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A Bible Lesson for Rick Santorum: Why It's Not Immoral to be Gay

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Dear Rick,

I know you to be a man of deep faith in God and a person whose faith causes you to have a strong sense of responsibility to improve the world. Several years ago I heard you speak passionately about the threat of a nuclear Iran to the world and when I thanked you for your attention to this important issue you immediately quoted for me a verse from the biblical Book of Esther: "Perhaps it is for this exact purpose you have been placed in this political position" (Esther 4:14).

Because you are so conscious of the role of religion in government and political life, I wanted to share with you a concept from the Jewish interpretation of the Bible.

According to Judaism there are two different types of commandments: There are certain commandments known as "mitzvoth" and there are other commandments known as "chukim." The rabbis explain that mitzvoth are those commandments which can be explained logically and make good sense, for example, honour your father and mother, or do not murder. But there is another type of commandment that is called a chok; a chok is a law that we must equally obey however, the rabbis recognizes that this law cannot be understood rationally. We must obey the law because God has ordered it and not because we necessarily understand it.

The interesting thing is that we do not always know into which box we can place a commandment that appears in the Torah.

Sometimes a commandment is explicitly called a chok. The most famous example of this is the commandment to slaughter a red heifer, known in Hebrew as a parah adumah, and sprinkle its ashes as a purifying mechanism upon a person who became ritually impure. The rabbis tell us that the wisest human being in history, King Solomon, said about this law: "I said that I would understand it, but it is distant from me" (Bamidbar Rabbah 19:3, quoting Kohelet 7:23).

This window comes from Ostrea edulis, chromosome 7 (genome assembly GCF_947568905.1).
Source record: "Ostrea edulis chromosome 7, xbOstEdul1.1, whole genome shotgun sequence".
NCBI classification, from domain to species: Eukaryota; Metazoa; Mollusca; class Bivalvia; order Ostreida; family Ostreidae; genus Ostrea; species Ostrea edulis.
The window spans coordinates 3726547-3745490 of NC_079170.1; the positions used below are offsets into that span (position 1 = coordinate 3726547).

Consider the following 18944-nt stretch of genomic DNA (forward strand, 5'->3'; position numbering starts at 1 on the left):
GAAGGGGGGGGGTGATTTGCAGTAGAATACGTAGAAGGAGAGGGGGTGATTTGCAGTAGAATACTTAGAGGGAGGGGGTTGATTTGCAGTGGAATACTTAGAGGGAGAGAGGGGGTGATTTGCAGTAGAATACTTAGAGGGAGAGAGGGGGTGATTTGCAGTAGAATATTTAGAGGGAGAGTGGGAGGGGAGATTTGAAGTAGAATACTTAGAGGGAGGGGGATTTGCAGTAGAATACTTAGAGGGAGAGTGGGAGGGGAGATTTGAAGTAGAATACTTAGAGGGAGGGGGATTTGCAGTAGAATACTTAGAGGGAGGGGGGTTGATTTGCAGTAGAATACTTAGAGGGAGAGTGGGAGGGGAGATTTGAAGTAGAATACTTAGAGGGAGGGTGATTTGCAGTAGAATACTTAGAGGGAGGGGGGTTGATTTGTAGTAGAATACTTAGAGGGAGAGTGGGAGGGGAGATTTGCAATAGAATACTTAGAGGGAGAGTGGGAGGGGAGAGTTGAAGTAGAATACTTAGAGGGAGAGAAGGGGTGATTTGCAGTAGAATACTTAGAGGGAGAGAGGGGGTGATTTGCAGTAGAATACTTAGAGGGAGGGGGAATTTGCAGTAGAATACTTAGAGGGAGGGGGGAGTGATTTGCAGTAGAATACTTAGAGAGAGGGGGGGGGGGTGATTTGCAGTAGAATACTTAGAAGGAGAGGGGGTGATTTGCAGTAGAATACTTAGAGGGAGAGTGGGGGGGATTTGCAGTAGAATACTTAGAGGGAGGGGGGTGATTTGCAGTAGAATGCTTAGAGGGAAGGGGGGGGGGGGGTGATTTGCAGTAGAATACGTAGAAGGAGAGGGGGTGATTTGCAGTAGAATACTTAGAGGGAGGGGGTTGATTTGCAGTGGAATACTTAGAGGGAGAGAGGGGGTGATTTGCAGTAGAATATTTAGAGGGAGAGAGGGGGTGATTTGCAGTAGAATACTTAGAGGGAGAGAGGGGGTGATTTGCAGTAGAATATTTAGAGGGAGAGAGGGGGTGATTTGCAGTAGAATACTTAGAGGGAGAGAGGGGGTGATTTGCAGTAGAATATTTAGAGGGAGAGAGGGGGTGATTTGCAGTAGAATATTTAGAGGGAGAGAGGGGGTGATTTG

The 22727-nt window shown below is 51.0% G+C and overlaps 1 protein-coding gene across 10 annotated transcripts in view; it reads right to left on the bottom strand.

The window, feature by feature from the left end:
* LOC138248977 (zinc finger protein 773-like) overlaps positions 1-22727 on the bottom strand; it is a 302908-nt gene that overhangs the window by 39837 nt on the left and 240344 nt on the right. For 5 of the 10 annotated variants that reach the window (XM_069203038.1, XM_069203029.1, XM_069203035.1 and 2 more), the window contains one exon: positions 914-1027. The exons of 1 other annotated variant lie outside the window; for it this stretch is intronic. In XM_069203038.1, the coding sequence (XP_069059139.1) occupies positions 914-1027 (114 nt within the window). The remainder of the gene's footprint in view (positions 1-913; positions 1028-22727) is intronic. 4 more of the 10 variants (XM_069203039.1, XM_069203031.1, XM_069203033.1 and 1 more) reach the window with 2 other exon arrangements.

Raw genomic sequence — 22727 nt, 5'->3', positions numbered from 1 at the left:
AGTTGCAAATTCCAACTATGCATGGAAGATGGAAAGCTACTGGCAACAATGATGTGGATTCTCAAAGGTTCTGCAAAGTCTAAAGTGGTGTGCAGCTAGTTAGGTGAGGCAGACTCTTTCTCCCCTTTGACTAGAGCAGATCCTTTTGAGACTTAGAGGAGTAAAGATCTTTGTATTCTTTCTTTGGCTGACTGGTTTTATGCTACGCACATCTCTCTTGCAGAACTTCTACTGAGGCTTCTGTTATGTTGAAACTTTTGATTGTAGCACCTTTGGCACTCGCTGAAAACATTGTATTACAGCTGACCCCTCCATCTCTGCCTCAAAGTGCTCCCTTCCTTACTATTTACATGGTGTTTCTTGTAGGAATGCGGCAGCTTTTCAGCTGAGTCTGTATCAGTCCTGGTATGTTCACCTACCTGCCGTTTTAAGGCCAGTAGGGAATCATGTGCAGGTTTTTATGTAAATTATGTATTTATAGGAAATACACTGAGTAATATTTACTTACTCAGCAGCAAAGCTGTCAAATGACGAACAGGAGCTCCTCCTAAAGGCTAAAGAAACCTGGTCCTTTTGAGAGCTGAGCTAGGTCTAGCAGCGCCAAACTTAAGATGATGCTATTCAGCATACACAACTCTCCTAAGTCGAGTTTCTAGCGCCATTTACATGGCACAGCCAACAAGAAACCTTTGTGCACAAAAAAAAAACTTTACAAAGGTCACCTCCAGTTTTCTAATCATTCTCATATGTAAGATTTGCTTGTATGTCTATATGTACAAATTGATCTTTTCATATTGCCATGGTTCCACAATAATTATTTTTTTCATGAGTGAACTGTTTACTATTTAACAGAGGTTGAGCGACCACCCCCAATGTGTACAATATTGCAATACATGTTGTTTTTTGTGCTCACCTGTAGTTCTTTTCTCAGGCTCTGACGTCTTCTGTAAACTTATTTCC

But in most cases it is not entirely clear.

I argue in my book Fifty-Four Pick Up (p. 223-226) that an example of a law that is a chok, is the biblical discussion of homosexuality. The Torah specifically declares that a homosexual act is prohibited but I say about this law: "It is my law, and it is distant from me. I know that the Torah uses the word to'evah -- usually translated as abomination -- about this prohibition, but I also know that the word to'evah also appears in other contexts throughout the Torah that are not necessarily morally charged, like bringing an animal sacrifice that has a blemish on it (Devarim 17:1) and the prohibition of eating certain animals (ibid. 14:3)."

This distinction may in some cases help us transmit our religious beliefs in a passionate manner without alienating those with whom we disagree. As a Jew I know that Torah requires us to keep kosher, but I would never cast moral judgment upon those who choose not to follow the dietary laws of the Torah.

Similarly, while I try with all my heart and soul to follow all the commandments of the Torah, I would never cast moral judgment on those who are gay. The Bible prohibits homosexual acts, and I can never argue with that, but in accepting the commandment I can say: "It is my law and I do not claim to understand it." Some people like to say about homosexuality, "Love the sinner and hate the sin." I totally disagree with that approach. I don't hate the sin. Not at all! I accept the Torah's command, but I do not claim to understand it.

Ultimately religion is about submitting oneself before our Maker. We cannot pretend to understand all of His ways and commands. But we must follow all of his commands and in this respect there is a hierarchy: Our rabbis tell us that fundamentally the entire Torah can be summarized in the teaching: "Love your neighbor like you yourself."

Sincerely,

Shmuel Herzfeld
Rabbi,
Ohev Sholom--The National Synagogue
Washington, DC

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